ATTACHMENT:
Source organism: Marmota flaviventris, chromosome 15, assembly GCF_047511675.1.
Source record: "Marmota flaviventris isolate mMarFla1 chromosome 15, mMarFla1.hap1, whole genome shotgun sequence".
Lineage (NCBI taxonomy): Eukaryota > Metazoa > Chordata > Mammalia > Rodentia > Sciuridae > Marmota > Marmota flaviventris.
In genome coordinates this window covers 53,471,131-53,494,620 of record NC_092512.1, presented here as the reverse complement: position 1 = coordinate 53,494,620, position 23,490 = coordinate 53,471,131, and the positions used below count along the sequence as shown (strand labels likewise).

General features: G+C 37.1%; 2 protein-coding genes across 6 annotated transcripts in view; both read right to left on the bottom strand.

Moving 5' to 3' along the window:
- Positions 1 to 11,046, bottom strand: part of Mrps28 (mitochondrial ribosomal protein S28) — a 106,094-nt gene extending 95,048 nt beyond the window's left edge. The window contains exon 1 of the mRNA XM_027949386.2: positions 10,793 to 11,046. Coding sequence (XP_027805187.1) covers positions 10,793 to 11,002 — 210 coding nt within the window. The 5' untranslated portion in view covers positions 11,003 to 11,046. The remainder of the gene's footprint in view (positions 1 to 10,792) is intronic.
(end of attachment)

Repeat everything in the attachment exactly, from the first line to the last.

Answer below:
Source organism: Marmota flaviventris, chromosome 15, assembly GCF_047511675.1.
Source record: "Marmota flaviventris isolate mMarFla1 chromosome 15, mMarFla1.hap1, whole genome shotgun sequence".
Lineage (NCBI taxonomy): Eukaryota > Metazoa > Chordata > Mammalia > Rodentia > Sciuridae > Marmota > Marmota flaviventris.
In genome coordinates this window covers 53,471,131-53,494,620 of record NC_092512.1, presented here as the reverse complement: position 1 = coordinate 53,494,620, position 23,490 = coordinate 53,471,131, and the positions used below count along the sequence as shown (strand labels likewise).

General features: G+C 37.1%; 2 protein-coding genes across 6 annotated transcripts in view; both read right to left on the bottom strand.

Moving 5' to 3' along the window:
- Positions 1 to 11,046, bottom strand: part of Mrps28 (mitochondrial ribosomal protein S28) — a 106,094-nt gene extending 95,048 nt beyond the window's left edge. The window contains exon 1 of the mRNA XM_027949386.2: positions 10,793 to 11,046. Coding sequence (XP_027805187.1) covers positions 10,793 to 11,002 — 210 coding nt within the window. The 5' untranslated portion in view covers positions 11,003 to 11,046. The remainder of the gene's footprint in view (positions 1 to 10,792) is intronic.